Neurogenic Arthropathy

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(Neuropathic arthropathy, Charcot joints; Charcot’s joints)

When neurogenic arthropathy is a rapidly destructive progressive arthropathy that occurs on the basis of impaired pain perception and attitude regulation. Several diseases, v. a. Diabetes mellitus and stroke can be based. The most common manifestations include swelling and effusion, deformity and instability. Because of the underlying neuropathy the accompanying pain is disproportionately low. The diagnosis is confirmed radiographically. For therapy include the immobilization of the joint, which slows the progression of, and sometimes in an advanced state, the surgical intervention.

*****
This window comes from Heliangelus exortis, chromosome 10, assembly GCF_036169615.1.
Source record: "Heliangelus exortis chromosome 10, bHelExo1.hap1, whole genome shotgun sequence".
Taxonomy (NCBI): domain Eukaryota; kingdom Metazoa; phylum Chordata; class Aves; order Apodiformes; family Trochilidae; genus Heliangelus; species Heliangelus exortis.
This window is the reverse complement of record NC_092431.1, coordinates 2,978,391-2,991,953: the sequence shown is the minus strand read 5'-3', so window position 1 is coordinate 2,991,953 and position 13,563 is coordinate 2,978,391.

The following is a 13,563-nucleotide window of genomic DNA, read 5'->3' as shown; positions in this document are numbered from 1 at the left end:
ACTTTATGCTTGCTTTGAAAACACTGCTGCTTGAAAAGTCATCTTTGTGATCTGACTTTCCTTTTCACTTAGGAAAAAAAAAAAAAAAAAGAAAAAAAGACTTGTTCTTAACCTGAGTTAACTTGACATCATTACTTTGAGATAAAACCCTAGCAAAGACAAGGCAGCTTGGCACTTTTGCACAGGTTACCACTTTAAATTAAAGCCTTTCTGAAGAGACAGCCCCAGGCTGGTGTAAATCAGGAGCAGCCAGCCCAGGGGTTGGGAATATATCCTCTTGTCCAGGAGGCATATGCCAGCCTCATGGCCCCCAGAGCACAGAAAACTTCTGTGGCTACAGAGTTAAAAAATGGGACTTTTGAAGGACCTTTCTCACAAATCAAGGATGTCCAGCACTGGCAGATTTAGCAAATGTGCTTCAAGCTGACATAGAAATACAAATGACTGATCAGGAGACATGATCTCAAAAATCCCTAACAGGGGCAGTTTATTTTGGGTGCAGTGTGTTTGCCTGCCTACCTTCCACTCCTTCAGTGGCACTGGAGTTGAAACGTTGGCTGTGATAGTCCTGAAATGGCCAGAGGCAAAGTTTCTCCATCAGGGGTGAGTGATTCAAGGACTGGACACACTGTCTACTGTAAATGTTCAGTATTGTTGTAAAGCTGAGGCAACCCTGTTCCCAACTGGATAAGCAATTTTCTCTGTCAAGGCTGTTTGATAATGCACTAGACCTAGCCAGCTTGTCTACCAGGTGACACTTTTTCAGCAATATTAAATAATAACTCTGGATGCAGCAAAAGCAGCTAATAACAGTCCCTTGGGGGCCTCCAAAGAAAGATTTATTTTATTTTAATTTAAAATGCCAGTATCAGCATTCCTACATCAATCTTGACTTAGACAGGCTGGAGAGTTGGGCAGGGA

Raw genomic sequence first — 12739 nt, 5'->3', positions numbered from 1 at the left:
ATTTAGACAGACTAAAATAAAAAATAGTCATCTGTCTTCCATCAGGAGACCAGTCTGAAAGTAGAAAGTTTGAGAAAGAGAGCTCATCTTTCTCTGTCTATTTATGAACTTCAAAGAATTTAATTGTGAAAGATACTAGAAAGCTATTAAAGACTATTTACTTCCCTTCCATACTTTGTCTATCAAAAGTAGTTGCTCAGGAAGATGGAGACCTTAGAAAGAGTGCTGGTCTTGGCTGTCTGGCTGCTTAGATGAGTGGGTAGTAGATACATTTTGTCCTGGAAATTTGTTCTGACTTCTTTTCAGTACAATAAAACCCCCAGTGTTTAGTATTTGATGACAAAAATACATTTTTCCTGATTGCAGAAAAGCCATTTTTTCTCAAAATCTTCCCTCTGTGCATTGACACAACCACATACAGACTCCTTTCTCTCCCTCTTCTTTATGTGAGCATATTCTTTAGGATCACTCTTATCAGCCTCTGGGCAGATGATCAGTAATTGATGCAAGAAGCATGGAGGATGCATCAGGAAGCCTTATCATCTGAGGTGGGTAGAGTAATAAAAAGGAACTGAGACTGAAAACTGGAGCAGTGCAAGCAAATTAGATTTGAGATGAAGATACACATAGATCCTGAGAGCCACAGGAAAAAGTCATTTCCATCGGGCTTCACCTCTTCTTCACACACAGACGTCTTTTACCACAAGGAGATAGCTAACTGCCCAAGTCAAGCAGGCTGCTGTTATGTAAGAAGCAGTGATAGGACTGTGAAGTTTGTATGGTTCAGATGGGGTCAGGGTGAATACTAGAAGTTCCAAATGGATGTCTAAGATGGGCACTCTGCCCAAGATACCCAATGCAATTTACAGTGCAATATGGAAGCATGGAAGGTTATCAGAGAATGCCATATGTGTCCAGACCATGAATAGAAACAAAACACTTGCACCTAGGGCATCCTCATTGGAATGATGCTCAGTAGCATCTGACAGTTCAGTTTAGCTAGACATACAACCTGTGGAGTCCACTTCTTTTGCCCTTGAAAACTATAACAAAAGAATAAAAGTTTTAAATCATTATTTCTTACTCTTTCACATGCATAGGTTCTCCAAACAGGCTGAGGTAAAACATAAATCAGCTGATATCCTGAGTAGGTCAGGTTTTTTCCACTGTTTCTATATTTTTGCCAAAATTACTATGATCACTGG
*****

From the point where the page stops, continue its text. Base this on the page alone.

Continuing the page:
When neurogenic arthropathy is a rapidly destructive progressive arthropathy that occurs on the basis of impaired pain perception and attitude regulation. Several diseases, v. a. Diabetes mellitus and stroke can be based. The most common manifestations include swelling and effusion, deformity and instability. Because of the underlying neuropathy the accompanying pain is disproportionately low. The diagnosis is confirmed radiographically. For therapy include the immobilization of the joint, which slows the progression of, and sometimes in an advanced state, the surgical intervention. Pathophysiology Many conditions predispose to neurogenic arthropathy (see Table: Underlying diseases in neurogenic arthropathy). Impaired deep sensation of pain, and proprioception lead to a reduction of protective reflexes of the joint, thereby trauma remain (v. A. Repetitive micro trauma) and small periarticular fractures unnoticed. Also helps to increase bone blood flow (by reflex vasodilatation) at about increased bone resorption and bone and joint damage. which must withstand the joint each new injury, ensures more harm than healing. Haemorrhagic joint effusion and multiple small fractures are not uncommon, they accelerate the destructive processes. Ligamentous laxity, muscular hypotonia and the rapid destruction of articular cartilage are common and predispose to joint instability, -dislokation and progression of the disease. The advanced neuropathic arthropathy causes hypertrophic changes, destructive changes, or both. Underlying diseases in neurogenic arthropathy amyloid neuropathy (secondary amyloidosis) Arnold-Chiari malformation Congenital insensitivity to pain Degenerative spine disease with nerve root compression diabetes mellitus Family-hereditary neuropathies: Familial amyloid polyneuropathy Familial dysautonomia (Riley-Day syndrome) Hereditary sensory neuropathy Hypertrophic interstitial neuropathy (Dejerine-Sottas disease) peroneal muscular atrophy (Charcot-Marie-Tooth disease) gigantism with hypertrophic neuropathy Leprosy spina bifida with myelomeningocele combined (in children) Subacute degeneration of spinal cord syringomyelia tabes dorsalis Tumors and injuries of peripheral nerves and spinal cord symptoms and complaints Usually takes the arthropathy until years after the start of underlying neurological disorder on, she then proceeds but rapidly progressive and may lead within months to complete disorganization of the joint. Although pain is an early symptom, but measured at the joint damage due to the underlying neurological disorder inadequately low. At an early stage, a haemorrhagic effusion, subluxation and instability of the joint found. An acute dislocation may also occur. In later stages, the pain intensity may increase when the disease has led to the massive joint destruction (eg., By peri-articular fractures, or by tight hematoma). In this advanced stage, the joint is swollen by bone overgrowth and a massive effusion. Deformities caused by dislocation and bone-dislocating after fractures. Fractures and bone repair can occur, fall into the joint and there cause a sand-like rubbing and often audible crepitus, which is unpleasant for the examiner as for the patients. Many free cartilage and bone pieces The joint then feels like a “bag of bones” to. Although many joints may be affected as, knee and ankle joints are most often affected. The joint distribution is determined by the underlying disease. As concerns the locomotor ataxia v. a. Knee and hip, diabetes mellitus foot and ankle. Syringomyelia concerns v. a. the spine and upper extremities, v there. a. Elbow and shoulder. Often, only one joint and rarely more than two or three (apart from the small ankles) are affected in an asymmetrical shape. As a complication of septic arthritis can occur with or without system manifestations (eg. As fever or malaise), v. a. in diabetics. Blood vessels, peripheral nerves or the spinal cord may be compressed by Gewebehypertrophie. Diagnostic X-rays In the event of a destructive, remarkably painless arthropathy associated with predisposing neurological disease that already is usually several years, should be considered in the diagnosis of neurogenic arthropathy. In case of suspected radiographs should be made. The combination of the predisposing disease, the typical clinical symptoms and signs and a characteristic X-ray confirms the diagnosis. In the early stage of the radiographic findings similar to the often osteoarthritis (OA-s. Diagnostics). The main characters are bone fragmentation and -destruktion about shooting new bone growth and loss of the joint space. Also effusion and joint subluxation may occur. Later it comes to bone deformity, and also, particularly in long bones, the formation of new bone near the cortical bone, which starts from the joint capsule and extending along the shaft. More rarely occur calcification and ossification in the soft tissues. Large, oddly shaped osteophytes may be present at the joint borders or within the joint. Grobwulstige spinal osteophytes often form in the absence of clinical signs of spinal disease. Osteoarthritis (OA) of the hip illustration provided by Roy Altman, M.D. var model = {thumbnailUrl: ‘/-/media/manual/professional/images/osteoarthritis_oa_of_the_hip_orig_de.jpg?la=de&thn=0&mw=350’ imageUrl: ‘/-/media/manual/professional/images/osteoarthritis_oa_of_the_hip_orig_de.jpg?la = de & thn = 0 ‘, title:’ osteoarthritis (OA) of the hip “, description: ‘ u003Ca id = ” v38395299 “”class = “” anchor “” u003e u003c / a u003e u003cdiv class = “” para “” u003e u003cp u003eAuf this X-ray image can be seen characteristic changes of osteoarthritis as large femoral and acetabular osteophytes with a slight narrowing of the upper joint space u003c / p u003e u003c / div u003e ‘credits’. Figure provided by Roy Altman